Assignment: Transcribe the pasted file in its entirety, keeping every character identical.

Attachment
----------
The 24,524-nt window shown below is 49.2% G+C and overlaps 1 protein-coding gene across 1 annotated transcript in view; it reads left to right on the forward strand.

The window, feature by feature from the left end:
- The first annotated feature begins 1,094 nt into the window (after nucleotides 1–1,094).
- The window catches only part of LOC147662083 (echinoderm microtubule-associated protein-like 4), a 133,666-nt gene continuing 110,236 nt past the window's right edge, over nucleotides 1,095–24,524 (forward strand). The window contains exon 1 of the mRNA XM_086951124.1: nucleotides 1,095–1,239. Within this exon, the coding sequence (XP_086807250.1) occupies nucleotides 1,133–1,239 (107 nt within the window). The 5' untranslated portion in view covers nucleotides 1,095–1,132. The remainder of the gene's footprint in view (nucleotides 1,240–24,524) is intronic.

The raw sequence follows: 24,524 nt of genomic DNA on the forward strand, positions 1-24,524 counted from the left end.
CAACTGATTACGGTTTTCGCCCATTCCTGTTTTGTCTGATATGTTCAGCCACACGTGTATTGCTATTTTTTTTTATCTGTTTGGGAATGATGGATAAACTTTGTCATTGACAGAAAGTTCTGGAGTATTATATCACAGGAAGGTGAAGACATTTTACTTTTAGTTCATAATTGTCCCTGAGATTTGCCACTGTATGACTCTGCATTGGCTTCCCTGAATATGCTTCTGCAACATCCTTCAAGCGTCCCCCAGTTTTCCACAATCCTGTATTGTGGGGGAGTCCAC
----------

The 24,524-nt window shown below is 49.2% G+C and overlaps 1 protein-coding gene across 1 annotated transcript in view; it reads left to right on the forward strand.

The window, feature by feature from the left end:
- The first annotated feature begins 1,094 nt into the window (after nucleotides 1–1,094).
- The window catches only part of LOC147662083 (echinoderm microtubule-associated protein-like 4), a 133,666-nt gene continuing 110,236 nt past the window's right edge, over nucleotides 1,095–24,524 (forward strand). The window contains exon 1 of the mRNA XM_086951124.1: nucleotides 1,095–1,239. Within this exon, the coding sequence (XP_086807250.1) occupies nucleotides 1,133–1,239 (107 nt within the window). The 5' untranslated portion in view covers nucleotides 1,095–1,132. The remainder of the gene's footprint in view (nucleotides 1,240–24,524) is intronic.

The raw sequence follows: 24,524 nt of genomic DNA on the forward strand, positions 1-24,524 counted from the left end.
CAACTGATTACGGTTTTCGCCCATTCCTGTTTTGTCTGATATGTTCAGCCACACGTGTATTGCTATTTTTTTTTATCTGTTTGGGAATGATGGATAAACTTTGTCATTGACAGAAAGTTCTGGAGTATTATATCACAGGAAGGTGAAGACATTTTACTTTTAGTTCATAATTGTCCCTGAGATTTGCCACTGTATGACTCTGCATTGGCTTCCCTGAATATGCTTCTGCAACATCCTTCAAGCGTCCCCCAGTTTTCCACAATCCTGTATTGTGGGGGAGTCCAC